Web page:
All relationships, including the relationships we have with where we live, have things we cannot accept. We call these things deal breakers. When Husband and I were considering moving abroad, I mentally scribbled down a deal breaker list: if it doesn’t have this I’m not considering it. If it doesn’t have that I’m not going… and on it went. When he did get a job offer, it was from a place that didn’t fit my original criteria; it had neither this nor that yet it seemed like it would be a perfect fit anyway. How was it possible that something that didn’t fit my mold was perfect?
My new life overseas and its realities hit me hard. I had to flip a switch and wait 20 minutes in order to shower with hot water. (Deal breaker: the next place will have automatic hot water.) The weather, though alluring before, was now just scorchingly hot. And sticky. (Deal breaker: the next place must have seasons.) People told me stories about big, gross island insects. The stories alone were deal breakers. (Deal breaker: the next place will be void of all creatures.) I spoke to Husband weekly about where we were moving next because I certainly was not staying here. Surely there would be places better aligned with my previously scribed deal breaker list.
And then one afternoon I looked at Husband who is certainly not plagued by deal breakers, and there it was – rather there he was: the breaker of my deal breakers, the answer.
Before I was married, I was a serial dater with lots of deal breakers and so I dated the same kind of guy: social, outgoing, charming. They were the life of the party – they never missed out. They didn’t necessarily mean to play games but play games they did. They were easy to love. They were also quick to burn out. Some were the proverbial bad boys; most of them were just young, and brooding, and difficult. I was young; it was hot… and on it went. If you weren’t that guy, you were doomed from the beginning.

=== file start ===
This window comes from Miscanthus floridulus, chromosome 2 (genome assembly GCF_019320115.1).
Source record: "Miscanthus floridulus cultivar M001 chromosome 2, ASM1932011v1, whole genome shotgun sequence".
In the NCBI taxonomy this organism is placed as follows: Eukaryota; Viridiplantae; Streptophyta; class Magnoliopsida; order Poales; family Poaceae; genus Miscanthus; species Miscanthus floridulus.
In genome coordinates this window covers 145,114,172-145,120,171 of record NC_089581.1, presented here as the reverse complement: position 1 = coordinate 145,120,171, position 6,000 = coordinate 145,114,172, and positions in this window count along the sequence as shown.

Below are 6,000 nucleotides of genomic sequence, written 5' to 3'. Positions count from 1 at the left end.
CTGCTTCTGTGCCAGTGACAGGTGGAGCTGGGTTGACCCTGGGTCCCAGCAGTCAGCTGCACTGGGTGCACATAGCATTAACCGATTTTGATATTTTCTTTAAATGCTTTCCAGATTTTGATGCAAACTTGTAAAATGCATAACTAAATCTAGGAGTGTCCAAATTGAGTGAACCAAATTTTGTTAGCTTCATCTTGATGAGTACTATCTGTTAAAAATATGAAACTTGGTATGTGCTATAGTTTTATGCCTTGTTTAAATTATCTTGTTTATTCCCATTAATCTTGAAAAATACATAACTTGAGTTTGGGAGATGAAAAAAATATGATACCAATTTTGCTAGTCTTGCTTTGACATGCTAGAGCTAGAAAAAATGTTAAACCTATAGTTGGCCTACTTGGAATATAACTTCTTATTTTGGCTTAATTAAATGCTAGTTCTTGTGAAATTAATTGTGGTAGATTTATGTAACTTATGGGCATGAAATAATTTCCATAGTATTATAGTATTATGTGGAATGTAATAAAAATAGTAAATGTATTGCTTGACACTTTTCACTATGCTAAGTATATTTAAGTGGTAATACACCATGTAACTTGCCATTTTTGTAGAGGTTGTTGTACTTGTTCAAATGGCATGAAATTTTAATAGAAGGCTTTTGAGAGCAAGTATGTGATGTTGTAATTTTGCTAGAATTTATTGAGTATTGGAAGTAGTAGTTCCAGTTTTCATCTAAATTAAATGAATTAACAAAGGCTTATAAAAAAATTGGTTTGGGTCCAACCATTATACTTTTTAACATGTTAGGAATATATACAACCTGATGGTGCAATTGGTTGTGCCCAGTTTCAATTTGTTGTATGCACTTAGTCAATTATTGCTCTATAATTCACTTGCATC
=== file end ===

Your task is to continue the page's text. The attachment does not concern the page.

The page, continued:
When I met my then boyfriend, now husband he was social but didn’t always want to be out – he had absolutely no FOMO. He thought parties were ok. He was by no means the guy commanding the room to get attention – from me or anyone else. He was charming, sweet, affectionate and attentive, honest about his feelings and didn’t play games. In short he was the complete opposite of every guy I’d ever dated yet he was a perfect fit.
The best surprises are the ones we never see coming because when we don’t expect it, we don’t have time to overthink or overanalyze and, instead, just feel it.
And there it was, like the stroke of midnight, I realized it. We stick ourselves in mindsets and hold fast to these things, these deal breakers, that we believe we can’t get past, when, in fact, we can get past most of them because we are designed to survive: to move on, to get past, to go further, to expand, grow, and accept, and come out stronger. We are built to last and, if we choose to, we can get over anything.
Turns out, deal breakers weren’t things I couldn’t accept; they were things I thought I couldn’t accept. And they could just as easily be things I do accept… and love.
(Except the insects…that is still a deal breaker.)